Objective: To characterize the specificity of anti-GAD(65) antibodies in patients with stiff person syndrome (SPS), quantify antibody titers, and examine antibody production within the CNS.
Methods: The authors studied 18 patients with SPS and positive serum immunoreactivity to gamma-aminobutyric acid (GABA)-ergic neurons. The reactivity of serum and CSF to purified GAD antigen was examined by Western blots, and the anti-GAD(65) antibody titers in serum and CSF were quantified by ELISA and compared with 70 disease controls (49 with other autoimmune disorders and 11 with insulin-dependent diabetes mellitus). The intrathecal synthesis of anti-GAD(65) IgG was calculated, and the functional significance of the antibodies was examined by measuring the GABA levels in the CSF.
Results: The serum and CSF of all selected patients with SPS had high anti-GAD(65) titers (from 7.0 to 215 microg/mL in serum and from 92 to 2500 ng/mL in CSF) and immunoreacted strongly with recombinant GAD(65) on Western blots and with GABA-ergic neurons on rat cerebellum. Among controls, only the serum of eight patients with insulin-dependent diabetes mellitus had low anti-GAD(65) antibody titers (from 200 to 1760 ng/mL) but no reactivity to recombinant GAD(65). The CSF showed oligoclonal IgG bands in 10 (67%) of 15 patients and an increased anti-GAD(65)-specific IgG index in 11 (85%) of 13. The mean level of GABA in the CSF was lower in patients with SPS than in controls.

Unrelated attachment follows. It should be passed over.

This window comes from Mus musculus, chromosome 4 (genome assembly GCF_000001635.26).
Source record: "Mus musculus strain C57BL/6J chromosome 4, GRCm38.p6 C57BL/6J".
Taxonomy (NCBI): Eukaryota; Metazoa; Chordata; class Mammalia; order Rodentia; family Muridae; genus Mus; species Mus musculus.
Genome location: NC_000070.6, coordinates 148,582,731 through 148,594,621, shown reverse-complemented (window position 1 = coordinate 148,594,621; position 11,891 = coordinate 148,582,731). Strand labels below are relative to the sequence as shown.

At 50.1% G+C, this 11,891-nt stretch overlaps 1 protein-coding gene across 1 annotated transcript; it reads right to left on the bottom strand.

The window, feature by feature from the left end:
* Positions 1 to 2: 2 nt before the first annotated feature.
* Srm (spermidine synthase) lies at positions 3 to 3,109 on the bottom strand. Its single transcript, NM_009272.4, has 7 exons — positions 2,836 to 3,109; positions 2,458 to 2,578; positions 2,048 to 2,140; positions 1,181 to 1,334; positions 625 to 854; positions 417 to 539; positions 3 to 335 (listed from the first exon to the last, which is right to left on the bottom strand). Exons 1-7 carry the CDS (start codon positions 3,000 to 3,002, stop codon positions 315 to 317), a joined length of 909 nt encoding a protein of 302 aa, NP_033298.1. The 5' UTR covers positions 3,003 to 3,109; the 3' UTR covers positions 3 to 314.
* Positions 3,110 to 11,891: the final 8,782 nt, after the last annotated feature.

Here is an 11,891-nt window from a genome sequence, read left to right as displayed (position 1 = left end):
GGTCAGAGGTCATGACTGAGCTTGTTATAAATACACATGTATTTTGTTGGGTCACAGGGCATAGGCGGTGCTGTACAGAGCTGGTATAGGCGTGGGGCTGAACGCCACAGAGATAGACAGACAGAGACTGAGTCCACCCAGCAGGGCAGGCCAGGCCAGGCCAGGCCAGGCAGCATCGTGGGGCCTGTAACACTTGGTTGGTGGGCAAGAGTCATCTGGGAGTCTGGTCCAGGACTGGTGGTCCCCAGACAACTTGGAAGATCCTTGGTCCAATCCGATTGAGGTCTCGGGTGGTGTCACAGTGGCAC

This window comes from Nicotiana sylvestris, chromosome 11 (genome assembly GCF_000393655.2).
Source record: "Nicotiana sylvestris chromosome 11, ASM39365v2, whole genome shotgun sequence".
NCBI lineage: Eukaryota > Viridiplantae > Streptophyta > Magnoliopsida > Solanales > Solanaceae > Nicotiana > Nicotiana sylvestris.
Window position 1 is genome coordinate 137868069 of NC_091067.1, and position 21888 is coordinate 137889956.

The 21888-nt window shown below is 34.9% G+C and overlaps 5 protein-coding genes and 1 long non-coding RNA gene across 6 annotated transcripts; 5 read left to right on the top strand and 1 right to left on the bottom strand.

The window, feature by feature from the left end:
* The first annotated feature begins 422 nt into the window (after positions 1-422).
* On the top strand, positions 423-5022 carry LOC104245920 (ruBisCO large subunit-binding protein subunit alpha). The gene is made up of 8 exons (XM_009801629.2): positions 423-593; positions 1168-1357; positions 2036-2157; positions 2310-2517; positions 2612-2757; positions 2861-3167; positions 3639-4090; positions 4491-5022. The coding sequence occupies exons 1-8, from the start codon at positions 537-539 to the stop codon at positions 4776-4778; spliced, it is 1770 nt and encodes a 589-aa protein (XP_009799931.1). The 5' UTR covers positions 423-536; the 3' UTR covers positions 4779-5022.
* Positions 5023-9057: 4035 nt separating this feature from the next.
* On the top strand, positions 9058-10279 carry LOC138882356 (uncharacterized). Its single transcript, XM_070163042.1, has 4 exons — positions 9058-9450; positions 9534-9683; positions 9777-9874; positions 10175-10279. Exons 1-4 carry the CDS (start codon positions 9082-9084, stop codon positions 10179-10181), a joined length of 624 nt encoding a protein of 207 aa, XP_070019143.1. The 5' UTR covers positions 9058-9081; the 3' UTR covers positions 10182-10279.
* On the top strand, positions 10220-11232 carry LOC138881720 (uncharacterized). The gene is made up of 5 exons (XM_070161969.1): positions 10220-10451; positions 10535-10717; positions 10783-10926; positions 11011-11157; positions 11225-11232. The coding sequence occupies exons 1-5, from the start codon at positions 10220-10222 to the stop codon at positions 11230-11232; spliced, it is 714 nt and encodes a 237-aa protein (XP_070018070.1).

Conclusions: In patients with SPS, there is marked intrathecal antibody response against neuronal GAD(65) epitopes, indicating a clonal B cell activation in the CNS. Anti-GAD(65) antibodies at high titers, when confirmed with immunoblots, are highly specific for SPS and appear to impair GABA synthesis.